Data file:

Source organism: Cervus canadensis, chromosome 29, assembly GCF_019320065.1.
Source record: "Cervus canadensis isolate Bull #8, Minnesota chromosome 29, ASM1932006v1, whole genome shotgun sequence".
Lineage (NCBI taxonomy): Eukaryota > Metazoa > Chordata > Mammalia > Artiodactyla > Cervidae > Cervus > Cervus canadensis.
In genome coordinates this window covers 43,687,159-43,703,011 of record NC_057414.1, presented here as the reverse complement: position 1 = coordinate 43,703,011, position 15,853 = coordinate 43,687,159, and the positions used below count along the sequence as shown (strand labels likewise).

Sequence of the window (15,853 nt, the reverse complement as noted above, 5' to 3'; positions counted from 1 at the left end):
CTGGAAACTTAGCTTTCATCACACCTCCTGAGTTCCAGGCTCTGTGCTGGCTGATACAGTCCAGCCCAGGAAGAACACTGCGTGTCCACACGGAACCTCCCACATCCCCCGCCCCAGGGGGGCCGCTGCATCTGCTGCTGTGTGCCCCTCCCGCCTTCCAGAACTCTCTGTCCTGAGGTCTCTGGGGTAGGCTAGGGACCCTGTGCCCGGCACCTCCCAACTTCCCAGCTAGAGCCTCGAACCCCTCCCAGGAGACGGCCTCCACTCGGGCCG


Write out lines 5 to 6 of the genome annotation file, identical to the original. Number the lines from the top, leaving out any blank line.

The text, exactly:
Sequence of the window (15,853 nt, the reverse complement as noted above, 5' to 3'; positions counted from 1 at the left end):
CTGGAAACTTAGCTTTCATCACACCTCCTGAGTTCCAGGCTCTGTGCTGGCTGATACAGTCCAGCCCAGGAAGAACACTGCGTGTCCACACGGAACCTCCCACATCCCCCGCCCCAGGGGGGCCGCTGCATCTGCTGCTGTGTGCCCCTCCCGCCTTCCAGAACTCTCTGTCCTGAGGTCTCTGGGGTAGGCTAGGGACCCTGTGCCCGGCACCTCCCAACTTCCCAGCTAGAGCCTCGAACCCCTCCCAGGAGACGGCCTCCACTCGGGCCG